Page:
Waterloo, ONTARIO — For outsiders as for Pakistanis, the choice is between worse and worst: a militantly Islamic, 160 million strong, nuclear-armed failed state at the strategic crossroads of South Asia, Central Asia and the Middle East. Pakistan’s fate has rested historically on the three A’s: Allah, the army and America. Recently, President Pervez Musharraf has been triangulated ever more tightly by the jihadists, Islamists and judiciary.
Pakistan was an artificial creation carved out of British India with mass bloodshed. Its founding ideology of Islam was unable to hold the country together as Bangladesh became independent, and has proven incapable to date of uniting the various clans and tribes into one cohesive nation. Civilian governments alternated with military and competed with each other in the race to the bottom of incompetence and corruption.
Enmity with India gave the military the alibi to establish ascendancy over all affairs of the nation and also explains the third enduring force of Pakistani politics.
The emotional parity with India could not have been sustained without alliance with the United States and later China, which also allowed Pakistan to develop its nuclear and missile programs. In the 1980s Saudi financing and American arms and training built up the mujahedin as a potent force to bleed the Soviets in Afghanistan. Over time this battle-hardened jihadist army, including Osama bin Laden, exported terror in common cause with Islamist struggles all over the world.
The Saudi connection led to a spurt of Islamic religious schools spewing hatred against Jews, Christians and Hindus with equal venom. By the end of the last century the epicenter of international terrorism had shifted to Afghanistan and Pakistan.
9/11 had deep Pakistani and Saudi connections. But Bush lashed out at Iraq in a disastrous distraction from the real enemy al-Qaida and the real theater of war Afghanistan. He also negated his own eloquent analysis of the threats that had multiplied and intensified by America coddling dictators and failing to champion democracy and freedoms in a triumph of short-term expediency over long-term strategic vision.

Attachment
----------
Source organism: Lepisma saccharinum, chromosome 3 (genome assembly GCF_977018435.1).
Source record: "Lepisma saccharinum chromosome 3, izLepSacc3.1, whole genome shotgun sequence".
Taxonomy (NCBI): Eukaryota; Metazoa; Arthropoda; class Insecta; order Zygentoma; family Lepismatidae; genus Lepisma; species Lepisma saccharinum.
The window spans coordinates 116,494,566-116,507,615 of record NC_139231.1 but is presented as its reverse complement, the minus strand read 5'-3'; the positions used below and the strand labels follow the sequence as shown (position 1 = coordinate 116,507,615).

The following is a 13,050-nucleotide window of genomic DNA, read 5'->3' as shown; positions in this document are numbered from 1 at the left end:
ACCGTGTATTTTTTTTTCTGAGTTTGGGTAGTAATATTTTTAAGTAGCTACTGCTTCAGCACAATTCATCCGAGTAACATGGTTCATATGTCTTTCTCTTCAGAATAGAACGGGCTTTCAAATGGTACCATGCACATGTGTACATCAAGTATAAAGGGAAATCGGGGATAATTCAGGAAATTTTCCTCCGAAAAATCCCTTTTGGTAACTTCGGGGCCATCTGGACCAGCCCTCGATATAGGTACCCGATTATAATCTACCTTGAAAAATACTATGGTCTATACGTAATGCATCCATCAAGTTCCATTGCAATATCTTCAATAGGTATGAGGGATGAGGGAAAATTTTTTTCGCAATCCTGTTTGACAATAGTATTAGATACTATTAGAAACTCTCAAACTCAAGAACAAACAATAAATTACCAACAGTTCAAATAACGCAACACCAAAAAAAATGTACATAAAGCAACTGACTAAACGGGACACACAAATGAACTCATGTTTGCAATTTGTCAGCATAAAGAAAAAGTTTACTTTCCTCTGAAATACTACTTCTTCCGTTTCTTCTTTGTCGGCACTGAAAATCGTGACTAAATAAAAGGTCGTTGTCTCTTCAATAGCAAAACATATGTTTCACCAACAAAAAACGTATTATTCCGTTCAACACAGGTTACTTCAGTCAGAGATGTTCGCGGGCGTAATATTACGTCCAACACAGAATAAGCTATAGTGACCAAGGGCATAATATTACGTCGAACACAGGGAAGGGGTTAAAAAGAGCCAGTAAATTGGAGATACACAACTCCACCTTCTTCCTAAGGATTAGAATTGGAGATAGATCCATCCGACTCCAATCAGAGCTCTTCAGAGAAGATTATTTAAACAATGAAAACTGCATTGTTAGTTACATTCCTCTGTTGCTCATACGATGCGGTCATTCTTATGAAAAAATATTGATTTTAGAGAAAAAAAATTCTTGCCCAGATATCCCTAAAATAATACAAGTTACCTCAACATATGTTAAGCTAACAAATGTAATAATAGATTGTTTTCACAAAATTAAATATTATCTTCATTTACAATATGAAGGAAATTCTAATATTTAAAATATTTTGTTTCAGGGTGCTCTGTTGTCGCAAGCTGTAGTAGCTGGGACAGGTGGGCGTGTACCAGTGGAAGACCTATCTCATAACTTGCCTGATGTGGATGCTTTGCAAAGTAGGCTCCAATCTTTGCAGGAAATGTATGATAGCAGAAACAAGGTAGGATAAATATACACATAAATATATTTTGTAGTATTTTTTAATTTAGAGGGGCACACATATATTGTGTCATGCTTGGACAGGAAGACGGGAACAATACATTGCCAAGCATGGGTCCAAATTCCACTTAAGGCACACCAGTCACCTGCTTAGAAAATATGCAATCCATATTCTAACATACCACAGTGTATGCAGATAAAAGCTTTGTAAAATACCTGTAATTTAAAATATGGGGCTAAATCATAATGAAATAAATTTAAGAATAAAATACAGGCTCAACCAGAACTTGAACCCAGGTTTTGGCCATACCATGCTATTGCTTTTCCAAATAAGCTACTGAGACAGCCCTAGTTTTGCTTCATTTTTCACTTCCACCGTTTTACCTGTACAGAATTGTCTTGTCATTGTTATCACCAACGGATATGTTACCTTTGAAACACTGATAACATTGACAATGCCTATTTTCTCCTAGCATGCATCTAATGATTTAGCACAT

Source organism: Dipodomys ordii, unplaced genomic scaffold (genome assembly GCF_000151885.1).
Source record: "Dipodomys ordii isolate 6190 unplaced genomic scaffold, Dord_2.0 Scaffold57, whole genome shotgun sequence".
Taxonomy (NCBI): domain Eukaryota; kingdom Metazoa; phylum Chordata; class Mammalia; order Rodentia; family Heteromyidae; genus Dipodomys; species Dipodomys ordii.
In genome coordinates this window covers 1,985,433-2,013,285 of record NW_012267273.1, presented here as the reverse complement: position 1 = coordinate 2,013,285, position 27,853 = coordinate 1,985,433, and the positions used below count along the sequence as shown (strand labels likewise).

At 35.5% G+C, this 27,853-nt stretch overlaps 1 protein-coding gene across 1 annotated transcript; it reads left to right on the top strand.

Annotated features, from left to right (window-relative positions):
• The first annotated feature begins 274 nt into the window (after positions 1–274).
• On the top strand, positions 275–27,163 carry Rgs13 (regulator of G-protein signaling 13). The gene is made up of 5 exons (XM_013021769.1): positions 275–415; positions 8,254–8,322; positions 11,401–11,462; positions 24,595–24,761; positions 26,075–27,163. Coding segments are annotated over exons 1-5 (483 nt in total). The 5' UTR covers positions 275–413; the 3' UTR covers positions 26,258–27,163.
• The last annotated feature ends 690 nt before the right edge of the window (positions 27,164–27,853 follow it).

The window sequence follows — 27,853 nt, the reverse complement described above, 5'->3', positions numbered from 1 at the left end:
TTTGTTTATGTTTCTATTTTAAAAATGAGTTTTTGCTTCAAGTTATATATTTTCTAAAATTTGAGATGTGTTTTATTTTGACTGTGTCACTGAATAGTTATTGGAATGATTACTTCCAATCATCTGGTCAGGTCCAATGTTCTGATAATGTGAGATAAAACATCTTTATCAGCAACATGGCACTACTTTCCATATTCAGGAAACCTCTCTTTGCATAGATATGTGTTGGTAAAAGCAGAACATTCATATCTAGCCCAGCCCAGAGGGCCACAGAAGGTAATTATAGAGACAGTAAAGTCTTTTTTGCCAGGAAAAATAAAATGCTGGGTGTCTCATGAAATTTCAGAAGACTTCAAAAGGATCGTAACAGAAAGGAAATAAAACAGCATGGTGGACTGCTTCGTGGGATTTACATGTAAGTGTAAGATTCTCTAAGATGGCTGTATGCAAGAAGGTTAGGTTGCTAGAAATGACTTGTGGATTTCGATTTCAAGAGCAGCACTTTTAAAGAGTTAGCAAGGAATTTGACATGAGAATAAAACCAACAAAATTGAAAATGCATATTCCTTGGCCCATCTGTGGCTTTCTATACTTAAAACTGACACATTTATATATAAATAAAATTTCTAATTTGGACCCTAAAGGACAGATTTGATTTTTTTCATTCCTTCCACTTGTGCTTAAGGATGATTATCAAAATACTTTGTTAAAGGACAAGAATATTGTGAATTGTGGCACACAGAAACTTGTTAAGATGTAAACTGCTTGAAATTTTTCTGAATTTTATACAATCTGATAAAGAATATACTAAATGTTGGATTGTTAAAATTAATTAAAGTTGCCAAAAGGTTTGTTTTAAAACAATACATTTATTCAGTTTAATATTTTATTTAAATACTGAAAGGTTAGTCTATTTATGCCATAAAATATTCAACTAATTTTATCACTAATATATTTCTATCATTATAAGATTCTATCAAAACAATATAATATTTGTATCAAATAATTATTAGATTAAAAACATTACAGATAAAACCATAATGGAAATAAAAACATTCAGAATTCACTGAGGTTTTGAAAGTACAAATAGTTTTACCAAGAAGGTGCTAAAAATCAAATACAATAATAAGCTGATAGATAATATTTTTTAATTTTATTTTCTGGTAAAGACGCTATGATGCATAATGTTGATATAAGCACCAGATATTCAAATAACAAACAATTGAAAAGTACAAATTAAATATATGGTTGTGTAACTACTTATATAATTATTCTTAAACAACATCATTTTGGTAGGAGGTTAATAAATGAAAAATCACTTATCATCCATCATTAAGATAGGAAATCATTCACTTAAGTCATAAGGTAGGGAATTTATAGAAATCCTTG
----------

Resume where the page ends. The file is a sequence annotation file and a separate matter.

The result is everyone’s worst nightmare coming ever closer to reality in Pakistan. Both Benazir Bhutto, possibly the most popular politician in Pakistan today, and Nawaz Sharif, the last legally elected leader, have warned of the perils of backing a duplicitous and unreliable Musharraf.
Washington, having invested so heavily in him (over $10 billion aid since 2001), is seen as Musharraf’s helper against the people: Pakistan has one of the staunchest anti-U.S. images in the world. Washington never confronted the core of his duplicity. If Musharraf successfully eliminated the threat of Islamists, his utility to Washington and the fear of the alternative would disappear. If he failed to show any tangible progress, he would be toppled. So he has played both ends against the middle brilliantly.
But that meant that the policy contradictions ripened and threatened to burst. The Islamists survived, regrouped, built up their base and launched more frequent raids across the border in Afghanistan but also deep into the heart of Pakistan itself, culminating in the siege of the Red Mosque in Islamabad in July.
To appease an increasingly restive Washington, Musharraf cracked down on the Islamists harder and entered into power-sharing talks with Bhutto, which only intensified their hatred of him as America’s stooge. Cornered by an increasingly assertive judiciary, he sacked the chief justice but was forced to back down in the face of a revolt by the legal profession and international pressure. The general sentiment across Pakistan in recent weeks has been that Musharraf was on his last legs, and this threatened to become a self-fulfilling analysis.
True to his commando instincts, Musharraf has struck, declaring a state of emergency, suspending the constitution, dismissing the chief justice, putting him under house arrest and jailing a swath of political opponents. The justification is saving the nation from its many enemies within and without. Even the most naive and gullible are unlikely to swallow this. Such last-gasp efforts may prolong but will not escape the inevitable.
Pakistan has slowly but surely descended into the failed state syndrome where the Quran and Kalashnikov culture reign supreme. A strange alliance of liberals and radicals may ensue and prove as combustible as it did in toppling the shah of Iran in 1979.
Strong and sustained international pressure and effort — stick followed by carrots — will be needed. An unstable, volatile, radicalized and nuclear-armed Pakistan is in no one’s interest.
Musharraf is a problem, with a track record to prove it. He has to go. That must be followed by building the institutions of good governance that are mutually reinforcing and resilient. This includes watchdogs that can catch violations of and enforce anticorruption laws.
Alleged incompatibility of Islam with democratic good governance is nonsense and given the lie in next door India (as well as in Indonesia, Malaysia and Turkey). The army belongs in the barracks. Putting it back there would be the start to ending Pakistan’s long nightmare. Keeping it there would constitute a solution
Ramesh Thakur is a distinguished fellow at the Center for International Governance Innovation and professor of political science at the University of Waterloo in Ontario, Canada.